I know that principal component analysis does a SVD on a matrix and then generates an eigen value matrix. To select the principal components we have to take only the first few eigen values. Now, how do we decide on the number of eigen values that we should take from the eigen value matrix?

6 Answers 6


To decide how many eigenvalues/eigenvectors to keep, you should consider your reason for doing PCA in the first place. Are you doing it for reducing storage requirements, to reduce dimensionality for a classification algorithm, or for some other reason? If you don't have any strict constraints, I recommend plotting the cumulative sum of eigenvalues (assuming they are in descending order). If you divide each value by the total sum of eigenvalues prior to plotting, then your plot will show the fraction of total variance retained vs. number of eigenvalues. The plot will then provide a good indication of when you hit the point of diminishing returns (i.e., little variance is gained by retaining additional eigenvalues).


There is no correct answer, it is somewhere between 1 and n.

Think of a principal component as a street in a town you have never visited before. How many streets should you take to get to know the town?

Well, you should obviously visit the main street (the first component), and maybe some of the other big streets too. Do you need to visit every street to know the town well enough? Probably not.

To know the town perfectly, you should visit all of the streets. But what if you could visit, say 10 out of the 50 streets, and have a 95% understanding of the town? Is that good enough?

Basically, you should select enough components to explain enough of the variance that you are comfortable with.


As others said, it doesn't hurt to plot the explained variance.

If you use PCA as a preprocessing step for a supervised learning task, you should cross validate the whole data processing pipeline and treat the number of PCA dimension as an hyperparameter to select using a grid search on the final supervised score (e.g. F1 score for classification or RMSE for regression).

If cross-validated grid search on the whole dataset is too costly try on a 2 sub samples, e.g. one with 1% of the data and the second with 10% and see if you come up with the same optimal value for the PCA dimensions.


There are a number of heuristics use for that.

E.g. taking the first k eigenvectors that capture at least 85% of the total variance.

However, for high dimensionality, these heuristics usually are not very good.

  • 2
    Thanks. Just a small doubt. The eigen vectors would be arranged in decreasing order right? Do you mean first k eigenvalues that capture 85% of the total sum of the eigenvalues?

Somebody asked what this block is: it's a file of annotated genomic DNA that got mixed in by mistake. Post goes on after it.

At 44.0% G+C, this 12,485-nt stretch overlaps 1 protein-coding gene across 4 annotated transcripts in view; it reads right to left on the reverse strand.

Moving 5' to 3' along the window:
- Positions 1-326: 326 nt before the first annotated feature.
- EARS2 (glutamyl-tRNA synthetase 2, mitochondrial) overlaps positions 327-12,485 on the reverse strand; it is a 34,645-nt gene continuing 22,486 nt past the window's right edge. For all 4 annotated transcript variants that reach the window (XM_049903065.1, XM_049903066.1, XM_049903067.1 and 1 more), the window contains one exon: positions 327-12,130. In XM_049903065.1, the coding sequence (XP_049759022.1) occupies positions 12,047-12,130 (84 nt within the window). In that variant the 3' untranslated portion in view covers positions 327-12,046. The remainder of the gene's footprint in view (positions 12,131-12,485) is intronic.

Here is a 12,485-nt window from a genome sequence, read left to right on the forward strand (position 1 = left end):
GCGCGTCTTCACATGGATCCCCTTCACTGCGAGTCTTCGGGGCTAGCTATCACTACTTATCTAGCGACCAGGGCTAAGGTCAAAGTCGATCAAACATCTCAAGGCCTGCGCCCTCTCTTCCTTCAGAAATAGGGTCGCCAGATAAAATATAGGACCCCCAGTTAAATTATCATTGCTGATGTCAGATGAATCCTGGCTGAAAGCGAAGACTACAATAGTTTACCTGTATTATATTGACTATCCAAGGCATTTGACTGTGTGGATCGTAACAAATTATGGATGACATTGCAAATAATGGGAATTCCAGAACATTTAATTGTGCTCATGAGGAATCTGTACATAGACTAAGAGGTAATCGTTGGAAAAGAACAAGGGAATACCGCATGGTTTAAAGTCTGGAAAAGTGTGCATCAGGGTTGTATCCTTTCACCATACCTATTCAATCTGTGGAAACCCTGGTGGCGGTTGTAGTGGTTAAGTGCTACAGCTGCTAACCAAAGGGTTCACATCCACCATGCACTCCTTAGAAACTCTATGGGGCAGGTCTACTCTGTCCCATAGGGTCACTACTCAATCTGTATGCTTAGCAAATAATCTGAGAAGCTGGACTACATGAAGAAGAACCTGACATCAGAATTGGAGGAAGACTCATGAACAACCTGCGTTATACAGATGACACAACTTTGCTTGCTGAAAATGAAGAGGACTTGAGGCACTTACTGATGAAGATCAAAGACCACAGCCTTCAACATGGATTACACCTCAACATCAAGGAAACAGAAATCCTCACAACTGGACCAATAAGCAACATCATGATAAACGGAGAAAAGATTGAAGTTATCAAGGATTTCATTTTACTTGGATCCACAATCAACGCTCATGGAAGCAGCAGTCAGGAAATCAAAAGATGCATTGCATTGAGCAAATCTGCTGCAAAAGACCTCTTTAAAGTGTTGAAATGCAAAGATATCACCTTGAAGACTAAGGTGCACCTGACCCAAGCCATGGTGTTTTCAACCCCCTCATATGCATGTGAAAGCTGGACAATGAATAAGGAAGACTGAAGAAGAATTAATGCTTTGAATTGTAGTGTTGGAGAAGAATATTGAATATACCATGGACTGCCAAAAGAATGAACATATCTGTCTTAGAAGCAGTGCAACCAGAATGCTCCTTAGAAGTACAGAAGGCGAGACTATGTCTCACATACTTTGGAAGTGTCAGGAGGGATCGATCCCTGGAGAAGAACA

– London guy
    Aug 22, 2012 at 9:12
  • 9
    Yes, the eigenvalues correspond to the relative variance. But it is questionable whether high variance = high importance. It makes sense in low dimensions, e.g. physical x,y,z. But when the dimensions have different meanings and scales, it doesn't really make sense anymore. Aug 22, 2012 at 11:05

Depending on your situation, it may be interesting to define the maximal allowed relative error by projecting your data on ndim dimensions.

Matlab example

I will illustrate this with a small matlab example. Just skip the code if you are not interested in it.

I will first generate a random matrix of n samples (rows) and p features containing exactly 100 non zero principal components.

n = 200;
p = 119;
data = zeros(n, p);
for i = 1:100
  data = data + rand(n, 1)*rand(1, p);

The image will look similar to:

enter image description here

For this sample image, one can calculate the relative error made by projecting your input data to ndim dimensions as follows:

[coeff,score] = pca(data,'Economy',true);

relativeError = zeros(p, 1);
for ndim=1:p
    reconstructed = repmat(mean(data,1),n,1) + score(:,1:ndim)*coeff(:,1:ndim)';
    residuals = data - reconstructed;
    relativeError(ndim) = max(max(residuals./data));

Plotting the relative error in function of the number of dimensions (principal components) results in the following graph:

enter image description here

Based on this graph, you can decide how many principal components you need to take into account. In this theoretical image taking 100 components result in an exact image representation. So, taking more than 100 elements is useless. If you want for example maximum 5% error, you should take about 40 principal components.

Disclaimer: The obtained values are only valid for my artificial data. So, do not use the proposed values blindly in your situation, but perform the same analysis and make a trade off between the error you make and the number of components you need.

Code reference

  • Forgive my ignorance, but what language is your code in?
    – ww2406
    Jun 15, 2021 at 2:09
  • @ww2406 Code is written in Matlab. Updated answer to clearly indicate it and provided correct code hightlighting
    – m7913d
    Jun 15, 2021 at 9:18

I highly recommend the following paper by Gavish and Donoho: The Optimal Hard Threshold for Singular Values is 4/sqrt(3).

I posted a longer summary of this on CrossValidated (stats.stackexchange.com). Briefly, they obtain an optimal procedure in the limit of very large matrices. The procedure is very simple, does not require any hand-tuned parameters, and seems to work very well in practice.

They have a nice code supplement here: https://purl.stanford.edu/vg705qn9070

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